India Prime Minister, Narenda Modi, argued that poor nations had the right to burn carbon to grow their economies.
“Climate change is not of our making”, he said at a speech opening the dazzling Indian pavilion here. “It is the result of global warming that came from the prosperity and progress of an industrial age powered by fossil fuel.”
Vladimir Putin, who has in the past expressed scepticism about the established science of climate change, reflected the tone of the day. Russia, a petrostate that relies heavily on the production of fossil fuels, had previously been viewed as a likely obstacle to a final deal.
EARLY TUESDAY SESSION
During Tuesday´s early sessions at COP21, Prince of Wales has urged companies to increase efforts to ensure their supply chains are not damaging as he calls on action to stop deforestation
“It is very simple: we must save our forests, for there is no Plan B to tackle climate change or many of the other critical challenges that face humanity without them.”
Furthermore, Obama has declared that some components to a global climate change agreement must carry legal force, easing one obstacle to a successful outcome at negotiations in Paris.
Obama’s statement came as the House science space and technology committee heard from Danish economist, Bjorn Lomborg, who claimed that a climate deal at Paris would reduce warming by only fractions of a degree and would cost close to $2 trillion a year by 2030.
Hollande told at a conference on Africa, held as part of climate change talks, that his government would double investments in renewable energy generation in Africa, ranging from wind farms to solar power and hydroelectric projects, across the continent.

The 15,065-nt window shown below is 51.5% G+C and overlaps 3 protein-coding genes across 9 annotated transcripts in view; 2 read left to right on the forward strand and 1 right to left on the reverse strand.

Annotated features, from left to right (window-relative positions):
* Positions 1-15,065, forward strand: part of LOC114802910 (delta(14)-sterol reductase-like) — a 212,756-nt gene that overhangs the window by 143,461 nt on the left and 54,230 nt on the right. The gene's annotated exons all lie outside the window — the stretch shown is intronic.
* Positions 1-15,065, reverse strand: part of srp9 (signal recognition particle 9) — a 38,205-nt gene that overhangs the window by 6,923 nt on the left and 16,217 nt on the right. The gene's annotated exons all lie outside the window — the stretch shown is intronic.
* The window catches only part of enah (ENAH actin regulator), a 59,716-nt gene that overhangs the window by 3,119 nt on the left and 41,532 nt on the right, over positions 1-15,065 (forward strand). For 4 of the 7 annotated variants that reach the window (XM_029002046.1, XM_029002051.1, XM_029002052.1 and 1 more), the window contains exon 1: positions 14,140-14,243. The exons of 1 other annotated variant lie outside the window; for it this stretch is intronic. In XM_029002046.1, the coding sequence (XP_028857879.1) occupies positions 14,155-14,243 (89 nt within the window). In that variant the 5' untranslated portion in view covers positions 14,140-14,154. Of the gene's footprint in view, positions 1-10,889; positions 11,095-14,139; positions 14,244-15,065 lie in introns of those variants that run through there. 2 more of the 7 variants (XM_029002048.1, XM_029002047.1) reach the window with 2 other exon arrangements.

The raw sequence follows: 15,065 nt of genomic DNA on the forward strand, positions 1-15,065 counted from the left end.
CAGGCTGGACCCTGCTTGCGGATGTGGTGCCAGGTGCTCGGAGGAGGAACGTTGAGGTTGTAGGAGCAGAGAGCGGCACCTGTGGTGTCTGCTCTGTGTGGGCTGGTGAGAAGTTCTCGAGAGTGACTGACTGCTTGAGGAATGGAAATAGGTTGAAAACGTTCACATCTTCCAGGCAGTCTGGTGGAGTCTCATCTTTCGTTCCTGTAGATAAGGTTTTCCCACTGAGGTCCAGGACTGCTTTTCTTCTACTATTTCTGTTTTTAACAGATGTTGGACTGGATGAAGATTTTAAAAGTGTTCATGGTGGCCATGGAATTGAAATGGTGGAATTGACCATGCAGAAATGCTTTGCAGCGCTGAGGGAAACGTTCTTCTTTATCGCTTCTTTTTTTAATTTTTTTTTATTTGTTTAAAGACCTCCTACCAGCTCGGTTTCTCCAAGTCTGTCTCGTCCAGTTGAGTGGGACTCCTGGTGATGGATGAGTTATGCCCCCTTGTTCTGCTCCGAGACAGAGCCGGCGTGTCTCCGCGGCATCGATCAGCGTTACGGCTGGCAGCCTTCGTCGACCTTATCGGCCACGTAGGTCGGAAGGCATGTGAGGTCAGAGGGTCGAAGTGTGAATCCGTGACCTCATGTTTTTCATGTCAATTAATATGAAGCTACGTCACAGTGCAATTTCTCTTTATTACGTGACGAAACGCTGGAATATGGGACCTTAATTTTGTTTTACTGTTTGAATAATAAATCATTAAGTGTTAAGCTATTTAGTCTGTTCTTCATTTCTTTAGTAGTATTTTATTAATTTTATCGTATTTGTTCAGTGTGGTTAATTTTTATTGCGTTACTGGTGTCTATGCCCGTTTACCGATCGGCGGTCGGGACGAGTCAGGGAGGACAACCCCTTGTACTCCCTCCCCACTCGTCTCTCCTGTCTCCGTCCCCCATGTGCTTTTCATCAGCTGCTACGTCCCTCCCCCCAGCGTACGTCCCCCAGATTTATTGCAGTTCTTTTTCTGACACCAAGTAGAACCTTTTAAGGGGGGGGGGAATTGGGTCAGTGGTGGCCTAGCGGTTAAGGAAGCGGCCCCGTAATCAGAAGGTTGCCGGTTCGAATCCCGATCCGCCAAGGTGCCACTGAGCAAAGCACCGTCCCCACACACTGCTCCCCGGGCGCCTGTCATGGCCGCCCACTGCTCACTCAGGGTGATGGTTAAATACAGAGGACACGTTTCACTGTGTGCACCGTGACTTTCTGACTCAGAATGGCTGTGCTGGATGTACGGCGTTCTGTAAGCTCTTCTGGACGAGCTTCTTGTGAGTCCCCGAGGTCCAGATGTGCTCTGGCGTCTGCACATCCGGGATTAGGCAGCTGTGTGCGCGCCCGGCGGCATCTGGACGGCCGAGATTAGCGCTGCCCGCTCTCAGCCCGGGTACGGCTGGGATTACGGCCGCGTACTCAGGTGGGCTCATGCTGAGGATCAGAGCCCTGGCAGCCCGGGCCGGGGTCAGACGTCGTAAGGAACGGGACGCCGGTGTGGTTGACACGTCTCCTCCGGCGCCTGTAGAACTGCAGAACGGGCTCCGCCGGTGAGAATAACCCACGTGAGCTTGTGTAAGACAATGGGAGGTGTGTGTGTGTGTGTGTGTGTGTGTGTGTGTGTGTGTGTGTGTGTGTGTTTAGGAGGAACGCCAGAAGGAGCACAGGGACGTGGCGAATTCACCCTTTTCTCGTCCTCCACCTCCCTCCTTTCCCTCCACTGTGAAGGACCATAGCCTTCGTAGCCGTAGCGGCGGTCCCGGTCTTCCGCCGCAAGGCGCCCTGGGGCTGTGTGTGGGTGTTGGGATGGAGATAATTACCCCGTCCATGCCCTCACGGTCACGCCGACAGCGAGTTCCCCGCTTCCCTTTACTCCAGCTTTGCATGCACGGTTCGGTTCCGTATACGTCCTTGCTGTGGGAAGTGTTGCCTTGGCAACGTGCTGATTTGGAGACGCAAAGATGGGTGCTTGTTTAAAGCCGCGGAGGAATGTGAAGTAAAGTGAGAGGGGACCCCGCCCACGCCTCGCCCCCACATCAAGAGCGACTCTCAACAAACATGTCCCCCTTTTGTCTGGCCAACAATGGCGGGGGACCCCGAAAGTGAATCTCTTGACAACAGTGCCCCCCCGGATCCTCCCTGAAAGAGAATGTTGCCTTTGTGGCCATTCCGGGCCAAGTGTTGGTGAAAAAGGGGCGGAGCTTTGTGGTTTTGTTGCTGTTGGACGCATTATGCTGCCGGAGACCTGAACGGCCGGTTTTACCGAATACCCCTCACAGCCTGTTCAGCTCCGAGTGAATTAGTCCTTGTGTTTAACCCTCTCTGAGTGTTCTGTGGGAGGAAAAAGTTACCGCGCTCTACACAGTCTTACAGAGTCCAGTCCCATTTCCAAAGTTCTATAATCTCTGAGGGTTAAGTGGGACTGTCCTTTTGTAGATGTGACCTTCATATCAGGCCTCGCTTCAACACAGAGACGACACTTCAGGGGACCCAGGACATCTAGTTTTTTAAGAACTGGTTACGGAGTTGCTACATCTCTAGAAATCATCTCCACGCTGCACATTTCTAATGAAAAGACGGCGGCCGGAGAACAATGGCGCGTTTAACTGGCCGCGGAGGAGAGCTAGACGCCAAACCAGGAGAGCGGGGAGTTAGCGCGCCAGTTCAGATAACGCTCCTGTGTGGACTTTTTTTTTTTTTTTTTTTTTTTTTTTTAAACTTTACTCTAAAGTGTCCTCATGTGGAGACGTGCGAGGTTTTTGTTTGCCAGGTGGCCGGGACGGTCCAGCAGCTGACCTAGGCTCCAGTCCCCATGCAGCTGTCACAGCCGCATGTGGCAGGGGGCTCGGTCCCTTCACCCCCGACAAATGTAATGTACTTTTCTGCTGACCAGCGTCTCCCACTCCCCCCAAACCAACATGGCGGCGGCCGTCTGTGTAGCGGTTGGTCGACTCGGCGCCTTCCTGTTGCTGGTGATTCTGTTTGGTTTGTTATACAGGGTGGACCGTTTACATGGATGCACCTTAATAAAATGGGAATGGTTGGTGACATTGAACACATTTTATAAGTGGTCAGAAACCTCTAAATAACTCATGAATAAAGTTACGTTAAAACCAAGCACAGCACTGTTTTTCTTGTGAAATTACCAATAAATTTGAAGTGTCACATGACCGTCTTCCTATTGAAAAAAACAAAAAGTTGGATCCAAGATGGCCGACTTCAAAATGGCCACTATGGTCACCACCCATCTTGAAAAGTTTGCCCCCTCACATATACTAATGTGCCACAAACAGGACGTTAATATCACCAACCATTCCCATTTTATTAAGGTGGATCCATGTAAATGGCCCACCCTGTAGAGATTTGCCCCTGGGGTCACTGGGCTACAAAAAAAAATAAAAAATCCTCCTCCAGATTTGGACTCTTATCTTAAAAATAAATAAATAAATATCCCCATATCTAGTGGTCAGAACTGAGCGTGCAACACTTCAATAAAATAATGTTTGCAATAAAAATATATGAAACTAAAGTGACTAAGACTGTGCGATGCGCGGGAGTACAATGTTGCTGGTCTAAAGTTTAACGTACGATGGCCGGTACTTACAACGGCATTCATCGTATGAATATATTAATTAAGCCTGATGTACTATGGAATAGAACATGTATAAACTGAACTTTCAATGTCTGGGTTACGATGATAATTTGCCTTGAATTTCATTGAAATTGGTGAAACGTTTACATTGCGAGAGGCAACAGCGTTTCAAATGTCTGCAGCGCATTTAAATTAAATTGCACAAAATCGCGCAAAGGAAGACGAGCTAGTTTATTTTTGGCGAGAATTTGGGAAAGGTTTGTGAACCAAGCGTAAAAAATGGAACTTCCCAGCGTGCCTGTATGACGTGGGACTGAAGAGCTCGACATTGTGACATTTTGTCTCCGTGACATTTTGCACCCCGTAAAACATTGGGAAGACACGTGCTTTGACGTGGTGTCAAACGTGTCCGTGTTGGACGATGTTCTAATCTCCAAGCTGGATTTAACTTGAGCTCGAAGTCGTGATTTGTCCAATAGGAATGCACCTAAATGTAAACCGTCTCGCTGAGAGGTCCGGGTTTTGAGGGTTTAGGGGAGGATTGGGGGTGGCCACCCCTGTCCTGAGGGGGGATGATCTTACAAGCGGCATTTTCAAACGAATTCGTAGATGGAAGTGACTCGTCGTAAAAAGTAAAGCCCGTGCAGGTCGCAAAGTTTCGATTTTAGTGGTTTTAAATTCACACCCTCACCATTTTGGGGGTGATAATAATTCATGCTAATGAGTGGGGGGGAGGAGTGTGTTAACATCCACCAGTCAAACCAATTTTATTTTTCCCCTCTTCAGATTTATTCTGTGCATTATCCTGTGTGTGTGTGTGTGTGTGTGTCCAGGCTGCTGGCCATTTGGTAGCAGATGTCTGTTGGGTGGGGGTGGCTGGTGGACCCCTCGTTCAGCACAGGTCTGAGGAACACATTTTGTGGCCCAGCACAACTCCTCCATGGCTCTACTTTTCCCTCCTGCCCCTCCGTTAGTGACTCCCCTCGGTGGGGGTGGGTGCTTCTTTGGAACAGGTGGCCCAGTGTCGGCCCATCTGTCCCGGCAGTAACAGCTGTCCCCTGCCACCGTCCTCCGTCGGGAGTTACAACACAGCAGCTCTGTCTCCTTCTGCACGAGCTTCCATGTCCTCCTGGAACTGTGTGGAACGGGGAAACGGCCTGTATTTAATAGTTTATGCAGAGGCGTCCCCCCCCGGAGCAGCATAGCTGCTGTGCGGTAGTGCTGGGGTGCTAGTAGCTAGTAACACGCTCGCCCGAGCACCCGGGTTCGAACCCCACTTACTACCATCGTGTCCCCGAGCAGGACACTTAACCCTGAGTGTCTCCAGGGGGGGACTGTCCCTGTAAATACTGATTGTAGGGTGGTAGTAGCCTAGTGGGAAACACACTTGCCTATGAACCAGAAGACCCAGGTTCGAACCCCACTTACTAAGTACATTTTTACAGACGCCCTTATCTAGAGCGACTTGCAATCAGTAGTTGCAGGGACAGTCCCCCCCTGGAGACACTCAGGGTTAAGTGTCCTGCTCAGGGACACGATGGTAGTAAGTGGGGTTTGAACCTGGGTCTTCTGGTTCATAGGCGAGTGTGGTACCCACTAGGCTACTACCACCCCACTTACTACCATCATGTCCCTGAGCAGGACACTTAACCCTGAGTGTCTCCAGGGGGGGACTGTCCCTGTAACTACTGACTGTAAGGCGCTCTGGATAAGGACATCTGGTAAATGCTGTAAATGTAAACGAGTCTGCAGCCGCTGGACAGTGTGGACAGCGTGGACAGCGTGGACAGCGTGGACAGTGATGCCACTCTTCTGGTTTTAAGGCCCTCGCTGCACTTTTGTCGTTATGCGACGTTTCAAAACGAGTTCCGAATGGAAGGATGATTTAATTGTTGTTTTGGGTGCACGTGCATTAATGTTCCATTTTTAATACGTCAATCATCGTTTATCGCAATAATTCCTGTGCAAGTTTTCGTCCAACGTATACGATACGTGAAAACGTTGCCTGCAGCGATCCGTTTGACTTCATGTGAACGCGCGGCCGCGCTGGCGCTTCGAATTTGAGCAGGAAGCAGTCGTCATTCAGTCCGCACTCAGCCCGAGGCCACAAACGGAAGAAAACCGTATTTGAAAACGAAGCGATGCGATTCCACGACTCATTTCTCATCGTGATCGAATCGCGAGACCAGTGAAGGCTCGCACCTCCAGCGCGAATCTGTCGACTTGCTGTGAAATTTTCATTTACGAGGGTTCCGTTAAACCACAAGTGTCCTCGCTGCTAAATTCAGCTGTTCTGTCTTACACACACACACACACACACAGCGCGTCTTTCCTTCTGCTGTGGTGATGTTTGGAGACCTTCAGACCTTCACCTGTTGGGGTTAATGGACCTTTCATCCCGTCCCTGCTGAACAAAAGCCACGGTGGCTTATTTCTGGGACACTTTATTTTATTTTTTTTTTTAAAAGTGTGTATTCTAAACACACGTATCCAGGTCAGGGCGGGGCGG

A CHRISTIAN APPROACH
Christian association A Rocha, along with its partners Tearfund and the Lausanne Movement, are participating in COP21, and will organise a panel discussion/conversation called “A Climate for Change: Conservation and Faith” on Friday 4 December.
The speakers will be atmospheric scientist Dr Katharine Hayhoe and the Secretary General of the World Evangelical Alliance, Bishop Efraim Tendero.
In a recent interview, Hayhoe stated that “if you really believe what the Bible says, we, evangelical Christians, would be on the forefront of this issue, just as evangelical Christians were on the forefront of slavery and Christians were on the forefront of civil rights.”
There will also be a day-long conference on Saturday, 5 December at St Michael’s Church.
David Bookless, Director of Theology for A Rocha International, will be one of the speakers at the conference, among others from the academic and theological worlds, who will cover various aspects of a Christian response to climate change issues.
“Accepting what the scientists are saying about climate change and understanding that other species have value to God, is a threat to our greedy lifestyles”, Bookless said in an interview for Evangelical Focus.